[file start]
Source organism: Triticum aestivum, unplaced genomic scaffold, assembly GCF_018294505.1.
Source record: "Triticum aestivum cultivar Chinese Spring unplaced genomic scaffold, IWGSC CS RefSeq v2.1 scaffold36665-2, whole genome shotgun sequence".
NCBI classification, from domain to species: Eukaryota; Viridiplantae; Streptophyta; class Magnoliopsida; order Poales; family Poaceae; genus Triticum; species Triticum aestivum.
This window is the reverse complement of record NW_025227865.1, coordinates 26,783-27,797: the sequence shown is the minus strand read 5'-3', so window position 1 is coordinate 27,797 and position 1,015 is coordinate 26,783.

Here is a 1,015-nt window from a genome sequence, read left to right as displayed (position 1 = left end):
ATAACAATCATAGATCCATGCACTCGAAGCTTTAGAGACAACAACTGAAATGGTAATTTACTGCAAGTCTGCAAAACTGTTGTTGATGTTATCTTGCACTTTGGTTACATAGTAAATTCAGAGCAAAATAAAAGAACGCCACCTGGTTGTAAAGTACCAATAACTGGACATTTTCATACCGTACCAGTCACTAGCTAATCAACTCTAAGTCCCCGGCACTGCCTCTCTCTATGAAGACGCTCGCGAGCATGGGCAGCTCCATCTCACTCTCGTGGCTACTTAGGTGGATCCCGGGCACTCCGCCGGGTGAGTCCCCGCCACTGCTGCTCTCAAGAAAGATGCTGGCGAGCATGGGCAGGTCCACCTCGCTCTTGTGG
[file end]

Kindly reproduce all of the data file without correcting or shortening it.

Source organism: Triticum aestivum, unplaced genomic scaffold, assembly GCF_018294505.1.
Source record: "Triticum aestivum cultivar Chinese Spring unplaced genomic scaffold, IWGSC CS RefSeq v2.1 scaffold36665-2, whole genome shotgun sequence".
NCBI classification, from domain to species: Eukaryota; Viridiplantae; Streptophyta; class Magnoliopsida; order Poales; family Poaceae; genus Triticum; species Triticum aestivum.
This window is the reverse complement of record NW_025227865.1, coordinates 26,783-27,797: the sequence shown is the minus strand read 5'-3', so window position 1 is coordinate 27,797 and position 1,015 is coordinate 26,783.

Here is a 1,015-nt window from a genome sequence, read left to right as displayed (position 1 = left end):
ATAACAATCATAGATCCATGCACTCGAAGCTTTAGAGACAACAACTGAAATGGTAATTTACTGCAAGTCTGCAAAACTGTTGTTGATGTTATCTTGCACTTTGGTTACATAGTAAATTCAGAGCAAAATAAAAGAACGCCACCTGGTTGTAAAGTACCAATAACTGGACATTTTCATACCGTACCAGTCACTAGCTAATCAACTCTAAGTCCCCGGCACTGCCTCTCTCTATGAAGACGCTCGCGAGCATGGGCAGCTCCATCTCACTCTCGTGGCTACTTAGGTGGATCCCGGGCACTCCGCCGGGTGAGTCCCCGCCACTGCTGCTCTCAAGAAAGATGCTGGCGAGCATGGGCAGGTCCACCTCGCTCTTGTGG